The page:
House Democrats Wednesday failed for the second time to pass legislation that would reauthorize research and development programs at federal science agencies.
House Science Chairman Rep. Bart Gordon, D-Tenn., reintroduced the America COMPETES Act after it was pulled from the floor last week, when lawmakers passed a GOP-sponsored motion to recommit the measure.
House leaders brought the revised version of the bill up Wednesday under suspension of the rules, but it failed to garner the two-thirds vote required, 261-148. The measure garnered the support of all Democrats who voted but only 15 Republicans.
Republicans said that while they support the bill's goals, it is too costly and strayed too far from the scope of the original 2007 America COMPETES law, which expires this year.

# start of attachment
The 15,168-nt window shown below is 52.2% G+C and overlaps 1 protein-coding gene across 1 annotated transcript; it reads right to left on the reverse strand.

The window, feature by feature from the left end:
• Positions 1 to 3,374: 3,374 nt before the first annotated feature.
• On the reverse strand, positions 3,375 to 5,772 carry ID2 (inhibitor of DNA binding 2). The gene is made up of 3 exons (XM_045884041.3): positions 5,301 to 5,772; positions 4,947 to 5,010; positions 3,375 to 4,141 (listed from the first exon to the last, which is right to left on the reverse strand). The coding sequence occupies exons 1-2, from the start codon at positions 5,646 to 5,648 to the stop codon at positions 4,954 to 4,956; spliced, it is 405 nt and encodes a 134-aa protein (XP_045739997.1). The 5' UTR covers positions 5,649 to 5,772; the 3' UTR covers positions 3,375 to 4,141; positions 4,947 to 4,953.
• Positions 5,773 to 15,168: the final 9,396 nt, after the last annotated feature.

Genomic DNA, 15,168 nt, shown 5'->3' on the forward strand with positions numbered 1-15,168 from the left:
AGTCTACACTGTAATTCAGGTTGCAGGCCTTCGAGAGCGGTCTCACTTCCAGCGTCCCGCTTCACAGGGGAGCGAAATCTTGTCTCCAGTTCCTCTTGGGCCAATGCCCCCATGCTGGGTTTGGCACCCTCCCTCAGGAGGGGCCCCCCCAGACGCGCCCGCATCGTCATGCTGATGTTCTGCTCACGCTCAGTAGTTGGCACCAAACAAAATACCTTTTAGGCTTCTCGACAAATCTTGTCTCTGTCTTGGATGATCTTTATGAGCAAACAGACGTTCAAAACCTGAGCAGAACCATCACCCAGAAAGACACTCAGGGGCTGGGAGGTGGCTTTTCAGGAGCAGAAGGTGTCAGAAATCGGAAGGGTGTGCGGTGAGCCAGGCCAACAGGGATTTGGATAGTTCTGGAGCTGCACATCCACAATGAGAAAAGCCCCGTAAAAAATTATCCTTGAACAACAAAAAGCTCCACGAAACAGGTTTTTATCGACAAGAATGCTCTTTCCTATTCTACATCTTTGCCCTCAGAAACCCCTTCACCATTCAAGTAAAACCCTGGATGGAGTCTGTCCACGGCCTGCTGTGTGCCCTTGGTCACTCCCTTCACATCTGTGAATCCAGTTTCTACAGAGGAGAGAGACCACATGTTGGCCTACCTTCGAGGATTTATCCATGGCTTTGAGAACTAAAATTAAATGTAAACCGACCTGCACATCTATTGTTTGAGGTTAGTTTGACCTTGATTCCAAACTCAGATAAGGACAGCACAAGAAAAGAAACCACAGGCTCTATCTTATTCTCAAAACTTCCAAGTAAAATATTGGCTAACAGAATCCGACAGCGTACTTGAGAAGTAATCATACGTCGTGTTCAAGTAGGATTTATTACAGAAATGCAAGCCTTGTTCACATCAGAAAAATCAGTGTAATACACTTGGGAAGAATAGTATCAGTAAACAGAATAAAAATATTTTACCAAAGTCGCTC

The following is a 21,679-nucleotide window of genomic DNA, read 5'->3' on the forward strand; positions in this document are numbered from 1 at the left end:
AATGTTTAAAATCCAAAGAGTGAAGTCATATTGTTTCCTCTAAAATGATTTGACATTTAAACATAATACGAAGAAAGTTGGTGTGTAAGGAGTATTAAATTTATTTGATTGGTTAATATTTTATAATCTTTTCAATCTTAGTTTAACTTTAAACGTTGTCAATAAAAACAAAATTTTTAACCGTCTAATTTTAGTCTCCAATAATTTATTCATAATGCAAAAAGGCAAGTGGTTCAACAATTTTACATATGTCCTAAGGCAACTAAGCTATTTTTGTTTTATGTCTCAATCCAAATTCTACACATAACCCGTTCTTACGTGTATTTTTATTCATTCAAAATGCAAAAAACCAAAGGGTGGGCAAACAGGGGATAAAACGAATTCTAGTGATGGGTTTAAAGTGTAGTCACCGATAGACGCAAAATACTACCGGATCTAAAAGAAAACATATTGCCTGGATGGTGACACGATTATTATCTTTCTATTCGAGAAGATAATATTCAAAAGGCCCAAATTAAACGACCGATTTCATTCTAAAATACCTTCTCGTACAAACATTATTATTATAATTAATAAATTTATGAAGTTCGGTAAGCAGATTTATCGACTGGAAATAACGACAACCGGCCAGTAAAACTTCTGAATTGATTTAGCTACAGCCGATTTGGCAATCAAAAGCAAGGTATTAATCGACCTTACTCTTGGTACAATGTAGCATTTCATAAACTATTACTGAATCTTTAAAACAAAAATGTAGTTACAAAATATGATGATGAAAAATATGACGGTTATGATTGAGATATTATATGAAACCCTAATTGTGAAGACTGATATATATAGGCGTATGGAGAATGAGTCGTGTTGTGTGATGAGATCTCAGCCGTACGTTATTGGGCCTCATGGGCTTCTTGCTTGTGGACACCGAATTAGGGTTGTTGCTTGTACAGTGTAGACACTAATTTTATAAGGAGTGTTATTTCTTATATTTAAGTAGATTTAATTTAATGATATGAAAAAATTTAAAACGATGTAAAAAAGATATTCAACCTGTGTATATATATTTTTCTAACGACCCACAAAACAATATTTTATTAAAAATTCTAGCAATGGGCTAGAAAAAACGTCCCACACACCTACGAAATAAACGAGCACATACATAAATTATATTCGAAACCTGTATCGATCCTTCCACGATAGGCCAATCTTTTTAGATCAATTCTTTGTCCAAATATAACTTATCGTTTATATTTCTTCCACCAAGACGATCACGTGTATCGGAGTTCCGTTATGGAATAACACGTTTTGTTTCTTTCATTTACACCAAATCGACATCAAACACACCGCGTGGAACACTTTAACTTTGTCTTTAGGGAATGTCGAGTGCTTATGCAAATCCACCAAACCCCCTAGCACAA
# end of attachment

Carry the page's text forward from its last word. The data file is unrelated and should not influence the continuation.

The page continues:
Democrats made a few changes to the version the House took up last week. The revised bill would authorize its programs for three years instead of five, and it included language from last week's motion to recommit, offered by House Science Committee ranking member Rep. Ralph Hall, R-Texas, that would ban authorized funds in the bill from being used to pay the salaries of federal employees disciplined for looking at pornography on work computers.
"I'm disappointed, but not deterred," Gordon said in a statement. "This bill is too important to let fall by the wayside. More than half of our economic growth since World War II can be directly attributed to development and adoption of new technologies. The path is simple: Research leads to innovation; innovation leads to economic development and good paying jobs."